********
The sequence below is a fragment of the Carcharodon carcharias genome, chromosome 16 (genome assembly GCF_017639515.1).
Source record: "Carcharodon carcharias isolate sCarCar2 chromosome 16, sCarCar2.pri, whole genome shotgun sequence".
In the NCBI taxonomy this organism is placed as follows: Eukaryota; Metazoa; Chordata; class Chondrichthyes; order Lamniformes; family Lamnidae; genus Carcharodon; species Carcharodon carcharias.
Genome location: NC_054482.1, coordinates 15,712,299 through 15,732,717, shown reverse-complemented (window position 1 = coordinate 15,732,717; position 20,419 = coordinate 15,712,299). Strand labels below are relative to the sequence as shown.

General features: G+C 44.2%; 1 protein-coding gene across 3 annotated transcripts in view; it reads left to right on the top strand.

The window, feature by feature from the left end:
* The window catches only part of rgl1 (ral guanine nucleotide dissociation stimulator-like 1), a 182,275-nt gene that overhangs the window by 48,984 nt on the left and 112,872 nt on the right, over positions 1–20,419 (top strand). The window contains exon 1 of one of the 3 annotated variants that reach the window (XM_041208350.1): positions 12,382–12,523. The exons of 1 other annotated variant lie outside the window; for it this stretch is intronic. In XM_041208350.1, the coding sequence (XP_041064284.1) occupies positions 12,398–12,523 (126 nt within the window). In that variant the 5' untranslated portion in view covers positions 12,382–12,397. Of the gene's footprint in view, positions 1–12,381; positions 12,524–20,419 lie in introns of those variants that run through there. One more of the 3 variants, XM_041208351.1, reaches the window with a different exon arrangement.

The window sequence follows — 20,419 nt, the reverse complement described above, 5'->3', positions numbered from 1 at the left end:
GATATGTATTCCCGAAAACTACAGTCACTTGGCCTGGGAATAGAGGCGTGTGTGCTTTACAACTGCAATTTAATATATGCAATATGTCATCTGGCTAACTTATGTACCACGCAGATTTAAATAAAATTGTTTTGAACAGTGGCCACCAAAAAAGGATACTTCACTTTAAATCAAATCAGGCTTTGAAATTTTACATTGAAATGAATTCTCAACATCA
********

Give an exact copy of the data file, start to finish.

The sequence below is a fragment of the Carcharodon carcharias genome, chromosome 16 (genome assembly GCF_017639515.1).
Source record: "Carcharodon carcharias isolate sCarCar2 chromosome 16, sCarCar2.pri, whole genome shotgun sequence".
In the NCBI taxonomy this organism is placed as follows: Eukaryota; Metazoa; Chordata; class Chondrichthyes; order Lamniformes; family Lamnidae; genus Carcharodon; species Carcharodon carcharias.
Genome location: NC_054482.1, coordinates 15,712,299 through 15,732,717, shown reverse-complemented (window position 1 = coordinate 15,732,717; position 20,419 = coordinate 15,712,299). Strand labels below are relative to the sequence as shown.

General features: G+C 44.2%; 1 protein-coding gene across 3 annotated transcripts in view; it reads left to right on the top strand.

The window, feature by feature from the left end:
* The window catches only part of rgl1 (ral guanine nucleotide dissociation stimulator-like 1), a 182,275-nt gene that overhangs the window by 48,984 nt on the left and 112,872 nt on the right, over positions 1–20,419 (top strand). The window contains exon 1 of one of the 3 annotated variants that reach the window (XM_041208350.1): positions 12,382–12,523. The exons of 1 other annotated variant lie outside the window; for it this stretch is intronic. In XM_041208350.1, the coding sequence (XP_041064284.1) occupies positions 12,398–12,523 (126 nt within the window). In that variant the 5' untranslated portion in view covers positions 12,382–12,397. Of the gene's footprint in view, positions 1–12,381; positions 12,524–20,419 lie in introns of those variants that run through there. One more of the 3 variants, XM_041208351.1, reaches the window with a different exon arrangement.

The window sequence follows — 20,419 nt, the reverse complement described above, 5'->3', positions numbered from 1 at the left end:
GATATGTATTCCCGAAAACTACAGTCACTTGGCCTGGGAATAGAGGCGTGTGTGCTTTACAACTGCAATTTAATATATGCAATATGTCATCTGGCTAACTTATGTACCACGCAGATTTAAATAAAATTGTTTTGAACAGTGGCCACCAAAAAAGGATACTTCACTTTAAATCAAATCAGGCTTTGAAATTTTACATTGAAATGAATTCTCAACATCA